dtype='object', name='Primary Type')

Now we can see that narcotics and prostitution are the crimes that most often resulted in arrest in the last month. This answer is better than the above.

## 4. What are the number of weapons violations (one of the Primary Types) per district?¶

In [13]:
weap_viols = crimes[crimes['Primary Type'] == 'WEAPONS VIOLATION']

In [14]:
dist_group = weap_viols.groupby('District')

In [15]:
dist_group.count()['ID']

Out[15]:
District
2      4
3      7
4     11
5     15
6     16
7     12
8      9
9     13
10    10
11    20
12     5
14     1
15     9
16     1
18     2
19     2
20     3
22     3
24     3
25     8
Name: ID, dtype: int64

## 5. What are the number of arrests per days of the week? Which day of the week has the most arrests?¶

In [16]:
arrests = crimes[crimes['Arrest'] == True]

In [17]:
daysofweek = pd.to_datetime(arrests.Date).apply(lambda x: x.dayofweek)

In [18]:
daysofweek.value_counts()

Out[18]:
1    489
2    442
5    426
6    411
4    384
3    373
0    363
Name: Date, dtype: int64

It looks like Tuesday had the most arrests in this time period.

## 6. Make bar charts that show (a) the result of Question 4 and (b) Question 5.¶

In [29]:
dist_group.count()['ID'].plot(kind='bar')

Out[29]:
<matplotlib.axes._subplots.AxesSubplot at 0x108896208>
In [30]:
daysofweek.value_counts().plot(kind='bar', title='Arrests Per Day of Week')

Out[30]:
<matplotlib.axes._subplots.AxesSubplot at 0x108d63c50>

## 7. Make a scatter plot of latitude versus longitude (we’ll get more into making real maps later in the course) for those crimes where the Primary Type was: deceptive pratice.¶

In [21]:
deceptive_prac = crimes[crimes['Primary Type'] == 'DECEPTIVE PRACTICE']

In [31]:
deceptive_prac.plot(kind='scatter', x='Longitude', y='Latitude')

Out[31]:
<matplotlib.axes._subplots.AxesSubplot at 0x108da7438>
/Users/redshiftzero/miniconda3/lib/python3.4/site-packages/matplotlib/collections.py:590: FutureWarning: elementwise comparison failed; returning scalar instead, but in the future will perform elementwise comparison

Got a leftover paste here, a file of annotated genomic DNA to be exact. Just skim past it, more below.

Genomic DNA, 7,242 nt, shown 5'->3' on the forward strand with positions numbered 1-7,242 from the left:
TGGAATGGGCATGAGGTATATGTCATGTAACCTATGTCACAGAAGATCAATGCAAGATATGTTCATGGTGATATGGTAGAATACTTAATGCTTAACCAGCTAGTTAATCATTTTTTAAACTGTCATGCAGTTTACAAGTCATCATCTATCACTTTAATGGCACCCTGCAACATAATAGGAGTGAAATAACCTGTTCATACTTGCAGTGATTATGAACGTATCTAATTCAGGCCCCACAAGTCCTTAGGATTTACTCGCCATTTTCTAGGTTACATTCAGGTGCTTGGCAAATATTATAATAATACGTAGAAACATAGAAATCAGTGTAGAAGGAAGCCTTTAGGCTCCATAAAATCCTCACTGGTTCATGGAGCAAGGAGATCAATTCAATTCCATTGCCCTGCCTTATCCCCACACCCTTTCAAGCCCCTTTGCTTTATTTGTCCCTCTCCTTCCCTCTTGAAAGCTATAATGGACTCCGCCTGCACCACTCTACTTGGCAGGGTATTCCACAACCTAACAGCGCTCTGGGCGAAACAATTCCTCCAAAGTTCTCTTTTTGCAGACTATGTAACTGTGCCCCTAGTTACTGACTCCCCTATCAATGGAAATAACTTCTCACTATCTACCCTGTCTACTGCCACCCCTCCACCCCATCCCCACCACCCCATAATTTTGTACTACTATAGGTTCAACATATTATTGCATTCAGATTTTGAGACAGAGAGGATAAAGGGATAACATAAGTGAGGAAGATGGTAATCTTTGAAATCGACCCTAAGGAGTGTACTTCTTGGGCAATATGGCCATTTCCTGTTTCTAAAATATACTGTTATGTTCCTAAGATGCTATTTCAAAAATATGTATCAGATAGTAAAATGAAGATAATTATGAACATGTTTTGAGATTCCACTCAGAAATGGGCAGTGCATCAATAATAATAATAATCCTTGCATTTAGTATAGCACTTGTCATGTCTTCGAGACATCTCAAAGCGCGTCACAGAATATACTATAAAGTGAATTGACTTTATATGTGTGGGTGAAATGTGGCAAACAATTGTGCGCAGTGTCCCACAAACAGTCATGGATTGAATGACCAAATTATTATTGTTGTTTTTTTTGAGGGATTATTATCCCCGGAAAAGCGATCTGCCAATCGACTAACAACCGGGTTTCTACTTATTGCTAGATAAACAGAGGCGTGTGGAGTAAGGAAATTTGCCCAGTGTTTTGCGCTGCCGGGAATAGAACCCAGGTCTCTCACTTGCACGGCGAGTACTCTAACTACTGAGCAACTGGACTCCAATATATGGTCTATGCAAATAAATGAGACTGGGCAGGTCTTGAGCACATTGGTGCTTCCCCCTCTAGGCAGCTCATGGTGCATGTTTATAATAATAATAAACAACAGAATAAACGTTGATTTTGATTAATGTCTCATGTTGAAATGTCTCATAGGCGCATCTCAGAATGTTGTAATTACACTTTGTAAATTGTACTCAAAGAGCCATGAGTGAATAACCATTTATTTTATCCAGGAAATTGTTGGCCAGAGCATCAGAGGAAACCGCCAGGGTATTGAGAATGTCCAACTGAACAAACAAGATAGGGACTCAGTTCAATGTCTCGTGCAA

if self._edgecolors == str('face'):


## 8: Make a histogram that shows the number of arrests per beat. The Y-axis should show Frequency and the X-axis should show the count of arrests in that beat.¶

In [23]:
by_beat = arrests.groupby('Beat')

In [24]:
by_beat.count()['ID'].values

Out[24]:
array([20, 11,  5,  3,  8,  8,  2,  7,  5,  5,  6,  9,  3,  4,  4,  5,  8,
7,  7,  8,  9, 10,  1,  1,  6, 11,  7,  7, 13,  9,  5,  9, 20,  8,
5,  8, 12, 18, 10, 18, 35, 19, 24, 15, 17, 12,  9,  7, 24, 13, 27,
13, 10, 19, 13, 11, 12, 21, 16, 16, 10, 28, 35, 27, 31, 12, 17, 15,
9, 11, 23, 12,  5,  8,  3, 24, 10, 25,  3, 20, 10, 18, 10, 24,  8,
3, 11,  1, 15,  6,  8, 10, 10,  9, 11,  9,  6,  3,  9,  7,  9,  3,
4, 11,  3, 13,  3,  6,  5,  8,  3, 10, 10,  7, 32, 13,  8, 12, 20,
17,  7, 14, 10,  5,  8, 12, 16, 36, 39,  9, 57, 51, 27, 23, 16,  3,
55, 39, 20, 44,  7,  6,  1,  4,  8, 13,  9,  3, 16,  3,  4,  6,  3,
3,  5,  5,  3,  4, 10,  8,  8, 10,  1, 18,  4,  8,  7,  6, 10, 42,
17, 17, 20, 24, 44,  3,  2,  5,  4, 14,  7,  5,  5, 13,  7,  1,  1,
3,  2,  1,  6, 14,  9,  6,  7,  7, 14,  8,  1,  1,  1,  7,  5,  2,
11,  6,  2, 10, 16,  8, 14,  8,  4,  2,  6,  6,  6,  5,  4,  6,  2,
6, 15,  4,  5,  4,  6,  4,  7,  6,  8,  5,  7, 10,  7, 13,  9,  9,
7,  8,  3,  3, 15, 17,  2, 10,  2,  9,  7,  5, 15,  4,  6, 23, 19,
11,  8, 11,  3, 11, 13, 26, 18, 14])
In [25]:
arrest_rate_by_beat = by_beat.count()['ID'].values

In [32]:
_, _, _ = plt.hist(arrest_rate_by_beat, bins=30)
plt.xlabel('Arrests per Beat')
plt.ylabel('Frequency')

Out[32]:
<matplotlib.text.Text at 0x108fe96a0>